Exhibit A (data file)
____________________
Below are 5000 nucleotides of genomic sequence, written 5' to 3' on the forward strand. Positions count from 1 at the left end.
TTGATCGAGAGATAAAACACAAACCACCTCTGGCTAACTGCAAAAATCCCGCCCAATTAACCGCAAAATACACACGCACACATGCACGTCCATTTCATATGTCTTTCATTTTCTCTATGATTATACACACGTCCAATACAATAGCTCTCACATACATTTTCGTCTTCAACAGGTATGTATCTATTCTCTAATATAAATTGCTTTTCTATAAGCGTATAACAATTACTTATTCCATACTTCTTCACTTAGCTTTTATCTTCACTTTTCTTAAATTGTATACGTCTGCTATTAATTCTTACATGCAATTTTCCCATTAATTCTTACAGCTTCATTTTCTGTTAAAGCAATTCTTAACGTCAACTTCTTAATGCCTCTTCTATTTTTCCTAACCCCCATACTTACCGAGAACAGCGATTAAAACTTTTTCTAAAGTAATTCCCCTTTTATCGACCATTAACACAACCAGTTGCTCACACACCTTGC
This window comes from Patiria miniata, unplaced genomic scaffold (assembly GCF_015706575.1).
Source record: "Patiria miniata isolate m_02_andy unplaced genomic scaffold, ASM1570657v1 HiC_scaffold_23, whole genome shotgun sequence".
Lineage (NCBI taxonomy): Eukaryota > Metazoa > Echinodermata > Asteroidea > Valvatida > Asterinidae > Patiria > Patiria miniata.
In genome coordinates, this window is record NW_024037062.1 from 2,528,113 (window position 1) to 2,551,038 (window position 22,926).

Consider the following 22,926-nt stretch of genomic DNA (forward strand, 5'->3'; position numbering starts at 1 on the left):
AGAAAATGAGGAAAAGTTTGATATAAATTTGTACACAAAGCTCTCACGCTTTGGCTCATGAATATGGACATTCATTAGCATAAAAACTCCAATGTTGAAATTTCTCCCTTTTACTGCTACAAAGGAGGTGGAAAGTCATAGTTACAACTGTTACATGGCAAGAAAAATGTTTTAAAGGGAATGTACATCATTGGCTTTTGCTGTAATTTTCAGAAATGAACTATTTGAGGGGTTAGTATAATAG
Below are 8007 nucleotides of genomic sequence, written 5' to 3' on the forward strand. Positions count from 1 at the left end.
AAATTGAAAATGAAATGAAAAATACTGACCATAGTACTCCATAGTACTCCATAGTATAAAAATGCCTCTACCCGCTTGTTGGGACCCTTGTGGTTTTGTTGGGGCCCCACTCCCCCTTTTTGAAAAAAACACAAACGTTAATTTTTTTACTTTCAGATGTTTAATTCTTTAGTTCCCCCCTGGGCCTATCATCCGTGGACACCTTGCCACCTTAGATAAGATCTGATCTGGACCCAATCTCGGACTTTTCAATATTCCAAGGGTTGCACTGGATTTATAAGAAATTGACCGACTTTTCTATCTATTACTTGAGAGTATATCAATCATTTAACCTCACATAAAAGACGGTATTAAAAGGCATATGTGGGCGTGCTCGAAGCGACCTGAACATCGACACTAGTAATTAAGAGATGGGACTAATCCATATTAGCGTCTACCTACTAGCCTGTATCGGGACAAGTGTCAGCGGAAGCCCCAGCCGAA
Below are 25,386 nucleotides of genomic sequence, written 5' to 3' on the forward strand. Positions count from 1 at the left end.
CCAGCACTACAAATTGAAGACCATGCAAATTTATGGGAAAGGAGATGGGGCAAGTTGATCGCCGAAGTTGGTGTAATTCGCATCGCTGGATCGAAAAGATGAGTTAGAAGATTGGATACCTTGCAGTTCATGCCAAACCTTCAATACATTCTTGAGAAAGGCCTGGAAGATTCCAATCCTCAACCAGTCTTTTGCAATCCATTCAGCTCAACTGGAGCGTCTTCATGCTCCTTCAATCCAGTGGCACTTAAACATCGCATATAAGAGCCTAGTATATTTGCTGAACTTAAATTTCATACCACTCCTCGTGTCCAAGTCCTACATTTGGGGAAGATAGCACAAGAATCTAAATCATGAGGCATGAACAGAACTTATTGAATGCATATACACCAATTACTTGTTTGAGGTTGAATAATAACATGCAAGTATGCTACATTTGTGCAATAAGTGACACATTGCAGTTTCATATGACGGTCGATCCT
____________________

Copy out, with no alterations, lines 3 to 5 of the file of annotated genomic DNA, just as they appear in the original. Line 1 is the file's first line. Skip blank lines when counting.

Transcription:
This window comes from Patiria miniata, unplaced genomic scaffold (assembly GCF_015706575.1).
Source record: "Patiria miniata isolate m_02_andy unplaced genomic scaffold, ASM1570657v1 HiC_scaffold_23, whole genome shotgun sequence".
Lineage (NCBI taxonomy): Eukaryota > Metazoa > Echinodermata > Asteroidea > Valvatida > Asterinidae > Patiria > Patiria miniata.